A key feature of a California revocable trust is that it can be amended. Revising a trust can, however, seem like an irksome chore so it’s common for creators of trusts (i.e., “settlors” or “trustors”) to shrug off an amendment until it becomes clear they have limited time to settle their affairs.
Such procrastination invites mistakes, including failure to comply with a trust’s built-in procedure for amendments. Indeed, while many trust instruments do not specifically prescribe how they may be amended, others do – often requiring “delivery” of the amendment to the trustees or settlors, that the amendment be signed, or both.
What happens when a settlor does not fully comply with the trust instrument’s modification procedure, even though it’s achingly obvious that he intended to amend his trust? Should a court rigidly bind him to the modification procedure or should it follow what seem to be his dying wishes? The California Court of Appeal faced this conundrum recently in Pena v. Dey (2019) 39 Cal.App.5th 546. The court required strict compliance with the trust’s modification procedure, rejecting a Post-it® note as satisfying a signature requirement.
An Ailing Artist Tries to Amend His Trust
James Robert Anderson, an artist and art teacher, created a trust in 2004, designating himself as settlor and trustee. Paragraph 3.2 of the trust prescribed a method for modification, providing in relevant part that any amendment “shall be made by written instrument signed by the settlor and delivered to the trustee.”
In 2010, after executing a first amendment to his trust, James was diagnosed with cancer. Grey Dey, a friend, moved in with James in 2011 to care for him. In February 2014, James called an attorney to amend his trust so as to add Grey as a beneficiary. The attorney, who was not involved with drafting the existing trust documents, asked James to send copies of them and to “put in writing the proposed changes he was considering.”
James therefore made substantial interlineations to the first amendment, modifying the beneficiaries and the distributions each would receive. James’ attorney received the interlineations in March 2014 with a Post-it note, on which James wrote: “Hi Scott, Here they are. First one is 2004. Second is 2008. Enjoy! Best, Rob.”
Unfortunately, James died in May 2014 before he could review and sign the second amendment. Margaret Pena, the successor trustee, thereafter petitioned the trial court for instructions as to whether the interlineations constituted a valid amendment. A Sacramento County Superior Court judge, Steven M. Gevercer, granted her motion for summary judgment, finding that the interlineations did not validly amend the trust.
Appellate Court Rejects Post-it, Holding Firm to Formality Requirement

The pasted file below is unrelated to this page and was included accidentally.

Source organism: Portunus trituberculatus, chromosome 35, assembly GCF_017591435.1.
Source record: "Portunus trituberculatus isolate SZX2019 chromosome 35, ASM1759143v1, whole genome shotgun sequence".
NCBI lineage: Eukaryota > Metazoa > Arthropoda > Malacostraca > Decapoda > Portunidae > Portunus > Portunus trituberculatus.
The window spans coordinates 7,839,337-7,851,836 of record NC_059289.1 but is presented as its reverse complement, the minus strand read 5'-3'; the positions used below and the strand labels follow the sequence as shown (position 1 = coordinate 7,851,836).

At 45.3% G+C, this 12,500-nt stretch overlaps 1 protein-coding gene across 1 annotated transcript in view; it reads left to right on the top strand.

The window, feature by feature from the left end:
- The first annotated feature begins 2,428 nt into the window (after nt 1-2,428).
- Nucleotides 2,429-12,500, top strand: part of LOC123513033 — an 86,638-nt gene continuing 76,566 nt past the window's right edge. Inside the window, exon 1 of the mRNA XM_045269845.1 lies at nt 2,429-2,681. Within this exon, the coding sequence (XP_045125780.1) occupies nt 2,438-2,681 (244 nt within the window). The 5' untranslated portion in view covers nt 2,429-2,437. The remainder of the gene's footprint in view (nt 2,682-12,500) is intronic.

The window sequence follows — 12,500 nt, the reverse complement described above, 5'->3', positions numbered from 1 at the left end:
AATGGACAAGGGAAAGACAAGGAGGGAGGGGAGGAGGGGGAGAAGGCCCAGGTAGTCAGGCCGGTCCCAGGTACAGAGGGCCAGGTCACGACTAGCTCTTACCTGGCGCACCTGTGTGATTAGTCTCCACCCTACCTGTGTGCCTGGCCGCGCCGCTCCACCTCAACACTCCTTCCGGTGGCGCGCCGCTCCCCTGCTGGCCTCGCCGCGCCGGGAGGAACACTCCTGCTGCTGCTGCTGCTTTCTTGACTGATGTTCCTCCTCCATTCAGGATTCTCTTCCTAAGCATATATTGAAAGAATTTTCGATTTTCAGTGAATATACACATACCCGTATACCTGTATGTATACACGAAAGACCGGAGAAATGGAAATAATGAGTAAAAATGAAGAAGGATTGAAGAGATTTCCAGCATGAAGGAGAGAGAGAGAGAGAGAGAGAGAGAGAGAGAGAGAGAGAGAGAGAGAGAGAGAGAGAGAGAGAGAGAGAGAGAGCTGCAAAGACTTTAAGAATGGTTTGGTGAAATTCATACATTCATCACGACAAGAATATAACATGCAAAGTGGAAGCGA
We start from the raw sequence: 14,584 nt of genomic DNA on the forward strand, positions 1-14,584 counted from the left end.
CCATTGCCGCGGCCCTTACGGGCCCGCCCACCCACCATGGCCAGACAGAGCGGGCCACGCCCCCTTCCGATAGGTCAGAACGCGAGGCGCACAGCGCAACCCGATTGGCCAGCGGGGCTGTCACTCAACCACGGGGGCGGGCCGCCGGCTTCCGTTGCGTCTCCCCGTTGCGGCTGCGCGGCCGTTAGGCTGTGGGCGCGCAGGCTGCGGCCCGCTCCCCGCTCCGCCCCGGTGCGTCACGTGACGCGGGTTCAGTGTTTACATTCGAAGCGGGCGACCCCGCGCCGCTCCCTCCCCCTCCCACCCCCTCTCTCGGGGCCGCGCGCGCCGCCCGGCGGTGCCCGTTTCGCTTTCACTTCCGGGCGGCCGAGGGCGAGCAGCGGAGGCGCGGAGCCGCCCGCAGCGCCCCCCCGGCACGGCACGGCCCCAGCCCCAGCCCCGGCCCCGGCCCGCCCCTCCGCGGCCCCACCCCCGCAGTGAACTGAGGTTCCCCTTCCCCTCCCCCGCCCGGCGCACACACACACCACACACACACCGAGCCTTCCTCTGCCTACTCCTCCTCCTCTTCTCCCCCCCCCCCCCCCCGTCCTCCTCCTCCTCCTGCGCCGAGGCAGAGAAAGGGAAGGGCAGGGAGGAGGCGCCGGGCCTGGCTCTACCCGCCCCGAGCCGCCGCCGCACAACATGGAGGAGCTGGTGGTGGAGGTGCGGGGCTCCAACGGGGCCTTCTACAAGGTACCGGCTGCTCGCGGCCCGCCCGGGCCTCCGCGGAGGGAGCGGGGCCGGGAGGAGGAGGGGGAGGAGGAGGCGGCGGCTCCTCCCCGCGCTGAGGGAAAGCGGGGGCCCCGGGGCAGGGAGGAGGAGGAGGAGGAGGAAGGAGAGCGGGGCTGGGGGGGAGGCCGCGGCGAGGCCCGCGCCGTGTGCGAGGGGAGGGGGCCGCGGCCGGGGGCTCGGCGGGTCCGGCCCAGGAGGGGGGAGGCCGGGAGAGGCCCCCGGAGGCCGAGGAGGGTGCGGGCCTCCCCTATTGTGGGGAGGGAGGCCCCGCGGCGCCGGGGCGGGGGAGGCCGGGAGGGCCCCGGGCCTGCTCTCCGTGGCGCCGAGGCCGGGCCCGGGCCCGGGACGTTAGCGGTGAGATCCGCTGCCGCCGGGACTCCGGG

The Third District Court of Appeal, in Sacramento, upheld the trial court’s ruling, reaffirming the importance of trust amendment formality requirements.
The appellate court first observed that where a trust instrument specifies how a trust must be modified, that method must be followed pursuant to California Probate Code section 15402. Such an observation was, of course, nothing new. In 2012, the court in King v. Lynch (2012) 204 Cal.App.4th 1186 also held that a trust’s modification procedure must be followed. But never before had a court arguably drawn such a deep line in the sand to require that a trust’s modification procedure be followed – no ifs, ands, or buts.
In reaching its decision, the court analyzed whether or not James complied with Paragraph 3.2 of the trust, which, again, required that a valid amendment be: (1) a written instrument; (2) signed by the settlor; and (3) delivered to the trustee. It had no problem finding that the interlineations on the first amendment constituted a “written instrument” and that they were “delivered to the trustee,” since James delivered them to himself when he made them.
While the court seemingly gave wide latitude to the “written instrument” and “delivery” requirements, however, it held firm on the signature requirement. The court found that James had not signed the interlineations, rejecting the assertion that his Post-it® note supplied the missing signature. While the court’s decision was certainly predicated on James’ intent, it was based on his intent when he originally created the trust in 2004, not his intent a decade and a half later.
There are several takeaways from Pena. When it comes to trusts, the fine print does matter. Formality requirements in trusts are beneficial in that they clarify when a person’s written note rises to the level of an amendment and thus help courts discern a settlor’s true intent. As observed in Hibernia Bank v. Wells Fargo Bank (1977) 66 Cal.App.3d 399, amendment procedures protect settlors from their own “whim, caprice, momentary indecision, or of undue influence by other persons.”
Accordingly, when a trust specifies how it is to be amended, the steps must be carefully followed. Do it yourself amendments may fall short.
If you want to amend your trust, don’t procrastinate! Waiting until the end of life to modify a trust increases the risk that the steps may not be completed before the settlor dies, leaving a settlor’s intended beneficiary without any benefit.